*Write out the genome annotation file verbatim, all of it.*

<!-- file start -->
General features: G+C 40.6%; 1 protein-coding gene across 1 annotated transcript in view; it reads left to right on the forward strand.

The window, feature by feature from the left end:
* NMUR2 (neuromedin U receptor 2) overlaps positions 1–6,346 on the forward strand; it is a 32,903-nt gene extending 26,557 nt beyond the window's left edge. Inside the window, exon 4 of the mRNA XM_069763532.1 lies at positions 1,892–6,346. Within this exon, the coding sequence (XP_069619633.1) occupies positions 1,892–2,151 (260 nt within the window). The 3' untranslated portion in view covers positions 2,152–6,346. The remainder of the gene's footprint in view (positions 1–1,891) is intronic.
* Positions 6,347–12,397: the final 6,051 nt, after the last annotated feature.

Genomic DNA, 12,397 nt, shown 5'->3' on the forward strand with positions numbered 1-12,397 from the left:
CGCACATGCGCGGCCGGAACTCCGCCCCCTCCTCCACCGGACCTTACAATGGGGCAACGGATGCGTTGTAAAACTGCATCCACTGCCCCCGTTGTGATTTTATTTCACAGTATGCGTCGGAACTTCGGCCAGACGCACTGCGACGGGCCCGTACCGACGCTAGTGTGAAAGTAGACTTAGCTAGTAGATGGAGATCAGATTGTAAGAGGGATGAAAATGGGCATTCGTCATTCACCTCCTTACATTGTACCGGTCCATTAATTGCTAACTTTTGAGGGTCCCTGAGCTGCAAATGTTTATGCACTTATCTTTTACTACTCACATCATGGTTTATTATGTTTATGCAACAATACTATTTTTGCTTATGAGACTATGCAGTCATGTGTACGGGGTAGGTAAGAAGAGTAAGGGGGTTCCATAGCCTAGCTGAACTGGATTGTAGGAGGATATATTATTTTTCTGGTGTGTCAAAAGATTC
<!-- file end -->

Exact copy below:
General features: G+C 40.6%; 1 protein-coding gene across 1 annotated transcript in view; it reads left to right on the forward strand.

The window, feature by feature from the left end:
* NMUR2 (neuromedin U receptor 2) overlaps positions 1–6,346 on the forward strand; it is a 32,903-nt gene extending 26,557 nt beyond the window's left edge. Inside the window, exon 4 of the mRNA XM_069763532.1 lies at positions 1,892–6,346. Within this exon, the coding sequence (XP_069619633.1) occupies positions 1,892–2,151 (260 nt within the window). The 3' untranslated portion in view covers positions 2,152–6,346. The remainder of the gene's footprint in view (positions 1–1,891) is intronic.
* Positions 6,347–12,397: the final 6,051 nt, after the last annotated feature.

Genomic DNA, 12,397 nt, shown 5'->3' on the forward strand with positions numbered 1-12,397 from the left:
CGCACATGCGCGGCCGGAACTCCGCCCCCTCCTCCACCGGACCTTACAATGGGGCAACGGATGCGTTGTAAAACTGCATCCACTGCCCCCGTTGTGATTTTATTTCACAGTATGCGTCGGAACTTCGGCCAGACGCACTGCGACGGGCCCGTACCGACGCTAGTGTGAAAGTAGACTTAGCTAGTAGATGGAGATCAGATTGTAAGAGGGATGAAAATGGGCATTCGTCATTCACCTCCTTACATTGTACCGGTCCATTAATTGCTAACTTTTGAGGGTCCCTGAGCTGCAAATGTTTATGCACTTATCTTTTACTACTCACATCATGGTTTATTATGTTTATGCAACAATACTATTTTTGCTTATGAGACTATGCAGTCATGTGTACGGGGTAGGTAAGAAGAGTAAGGGGGTTCCATAGCCTAGCTGAACTGGATTGTAGGAGGATATATTATTTTTCTGGTGTGTCAAAAGATTC